Paracelsus clothed his theories in a concrete form, going back to medieval realism, in which ideas were not abstractions, but entities. This desire to present everything in a visible and tangible form at times forced him to make truly fantastic statements that would make even the most condescending critic smile. For example, he claims that such mythical creatures as fauns and nereids are quite real and that it is possible to make an artificial human homunculus. Taken out of context, these statements really seem meaningless; however, as an integral part of the Paracelsus system, they are quite logical and logical.
But even more importantly, despite all such misconceptions, Paracelsus, with his amazing methods, healed patients as if by magic – and the patients of the judicious followers of Galen died. It was this fact (and not fantastic theories) that turned the scientific world against Paracelsus. He was forced to wander from city to city, finding no shelter anywhere.
Straightforwardness and irritability did not allow him to make concessions, and all that remained for him now was to wander the roads in search of higher wisdom. In his treatises on surgery, Paracelsus lists many countries he visited during his life. “Everywhere,” he writes, “I diligently studied and gained experience in the true medical art, not only from doctors, but also from barbers, women, sorcerers, alchemists, in monasteries, among the common people and among the nobility, and from intelligent and artless people.” He often found simple peasant remedies more effective than the complex medicines of learned doctors. His simple prescriptions worked wonders, and this is not surprising: after all, Paracelsus’ firm conviction in his rightness instilled confidence and optimism in patients. The fear of illness, he used to say, is more dangerous than the disease itself.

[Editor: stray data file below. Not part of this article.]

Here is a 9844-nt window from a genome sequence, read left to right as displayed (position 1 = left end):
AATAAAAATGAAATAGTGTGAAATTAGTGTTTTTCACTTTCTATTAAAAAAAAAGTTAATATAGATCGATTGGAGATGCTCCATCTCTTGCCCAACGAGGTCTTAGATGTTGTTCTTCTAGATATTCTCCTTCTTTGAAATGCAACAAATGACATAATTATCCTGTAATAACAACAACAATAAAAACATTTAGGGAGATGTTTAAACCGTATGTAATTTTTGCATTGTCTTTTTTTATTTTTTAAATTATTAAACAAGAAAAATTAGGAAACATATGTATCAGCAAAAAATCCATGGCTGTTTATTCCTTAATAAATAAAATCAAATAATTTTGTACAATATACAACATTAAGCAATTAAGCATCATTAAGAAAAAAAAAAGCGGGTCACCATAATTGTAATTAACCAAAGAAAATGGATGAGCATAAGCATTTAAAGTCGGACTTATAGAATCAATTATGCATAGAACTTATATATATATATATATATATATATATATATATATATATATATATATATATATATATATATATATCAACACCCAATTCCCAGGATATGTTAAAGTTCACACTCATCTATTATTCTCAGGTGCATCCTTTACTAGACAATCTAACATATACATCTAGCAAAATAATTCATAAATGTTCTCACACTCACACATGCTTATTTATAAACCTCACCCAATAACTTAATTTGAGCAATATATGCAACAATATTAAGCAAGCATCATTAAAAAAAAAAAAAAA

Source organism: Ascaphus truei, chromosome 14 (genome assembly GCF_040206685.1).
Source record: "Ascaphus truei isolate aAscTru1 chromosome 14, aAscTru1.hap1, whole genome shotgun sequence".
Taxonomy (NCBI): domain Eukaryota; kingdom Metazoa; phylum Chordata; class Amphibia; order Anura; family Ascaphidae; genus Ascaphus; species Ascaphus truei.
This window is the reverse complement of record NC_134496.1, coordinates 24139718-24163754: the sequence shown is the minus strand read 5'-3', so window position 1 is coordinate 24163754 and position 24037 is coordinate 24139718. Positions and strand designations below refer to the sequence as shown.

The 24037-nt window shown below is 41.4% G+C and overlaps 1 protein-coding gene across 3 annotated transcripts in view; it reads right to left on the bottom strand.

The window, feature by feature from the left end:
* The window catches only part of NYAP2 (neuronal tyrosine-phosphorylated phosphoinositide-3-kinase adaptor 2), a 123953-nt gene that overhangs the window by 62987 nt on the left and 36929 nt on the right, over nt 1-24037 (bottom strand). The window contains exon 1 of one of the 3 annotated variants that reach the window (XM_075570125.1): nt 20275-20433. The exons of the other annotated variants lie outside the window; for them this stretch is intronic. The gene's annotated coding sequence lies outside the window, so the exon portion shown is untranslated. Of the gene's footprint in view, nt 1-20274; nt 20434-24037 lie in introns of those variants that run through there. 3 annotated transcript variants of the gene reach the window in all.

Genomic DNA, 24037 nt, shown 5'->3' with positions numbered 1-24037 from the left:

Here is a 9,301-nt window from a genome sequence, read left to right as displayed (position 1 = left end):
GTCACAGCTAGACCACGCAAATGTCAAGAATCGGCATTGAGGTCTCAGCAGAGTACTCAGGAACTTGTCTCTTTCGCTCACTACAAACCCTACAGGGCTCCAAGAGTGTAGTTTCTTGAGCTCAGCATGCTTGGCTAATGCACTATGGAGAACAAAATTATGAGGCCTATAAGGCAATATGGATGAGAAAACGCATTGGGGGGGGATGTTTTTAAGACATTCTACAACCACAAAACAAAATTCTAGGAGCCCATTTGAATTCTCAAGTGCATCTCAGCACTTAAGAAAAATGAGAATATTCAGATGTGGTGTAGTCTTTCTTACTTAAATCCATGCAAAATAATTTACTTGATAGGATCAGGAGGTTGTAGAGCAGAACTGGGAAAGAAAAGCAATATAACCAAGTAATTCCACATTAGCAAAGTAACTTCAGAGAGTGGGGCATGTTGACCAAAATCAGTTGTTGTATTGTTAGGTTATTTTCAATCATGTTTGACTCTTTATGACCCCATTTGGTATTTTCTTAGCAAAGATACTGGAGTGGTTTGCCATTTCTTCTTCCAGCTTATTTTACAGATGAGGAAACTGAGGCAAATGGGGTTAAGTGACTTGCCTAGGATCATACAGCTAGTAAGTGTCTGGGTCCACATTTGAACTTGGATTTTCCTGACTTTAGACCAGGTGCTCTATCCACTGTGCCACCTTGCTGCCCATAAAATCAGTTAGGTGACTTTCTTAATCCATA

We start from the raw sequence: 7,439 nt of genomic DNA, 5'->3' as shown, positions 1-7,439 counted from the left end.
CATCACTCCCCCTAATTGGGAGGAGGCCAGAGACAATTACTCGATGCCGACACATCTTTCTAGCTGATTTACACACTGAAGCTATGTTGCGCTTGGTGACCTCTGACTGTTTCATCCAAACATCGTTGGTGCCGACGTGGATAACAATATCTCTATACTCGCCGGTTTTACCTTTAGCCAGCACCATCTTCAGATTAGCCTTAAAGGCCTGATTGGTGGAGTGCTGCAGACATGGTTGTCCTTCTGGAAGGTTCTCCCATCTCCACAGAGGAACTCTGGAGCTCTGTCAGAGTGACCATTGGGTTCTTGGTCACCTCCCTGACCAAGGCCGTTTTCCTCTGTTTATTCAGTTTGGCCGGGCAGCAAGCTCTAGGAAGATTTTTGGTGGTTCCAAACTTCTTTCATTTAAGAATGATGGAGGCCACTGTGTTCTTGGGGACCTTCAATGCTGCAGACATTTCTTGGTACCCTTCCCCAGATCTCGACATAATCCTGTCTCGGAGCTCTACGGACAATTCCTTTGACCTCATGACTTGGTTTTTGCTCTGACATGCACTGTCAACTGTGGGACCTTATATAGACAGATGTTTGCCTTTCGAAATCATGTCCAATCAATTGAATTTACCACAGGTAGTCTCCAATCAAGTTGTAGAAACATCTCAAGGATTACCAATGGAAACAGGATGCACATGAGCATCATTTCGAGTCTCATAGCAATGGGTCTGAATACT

Alchemy, which Paracelsus took up in his early youth, led him to the idea of using minerals as medicines. So he laid the foundation for a new science – pharmaceutical chemistry. He successfully treated syphilis with mercury and also recommended guaiac gum, which the Spaniards imported from San Domingo, for this purpose. Paracelsus and his followers radically transformed alchemy. Paracelsus argued that the main task of alchemy is to separate the pure from the impure and improve various types of primary substances.
Everything that nature has created, imperfect be it metal, mineral, or other substance must be improved by the methods of alchemy. Thus hermetic art was freed from attachment to earthly needs. According to Paracelsus, it is possible to produce gold by alchemical methods, but the Physico-chemical procedure does not give very good results. The best gold is obtained through psycho-chemical operations. This idea led from gold prospecting to the idea that the main goal of the experiment was the improvement of man.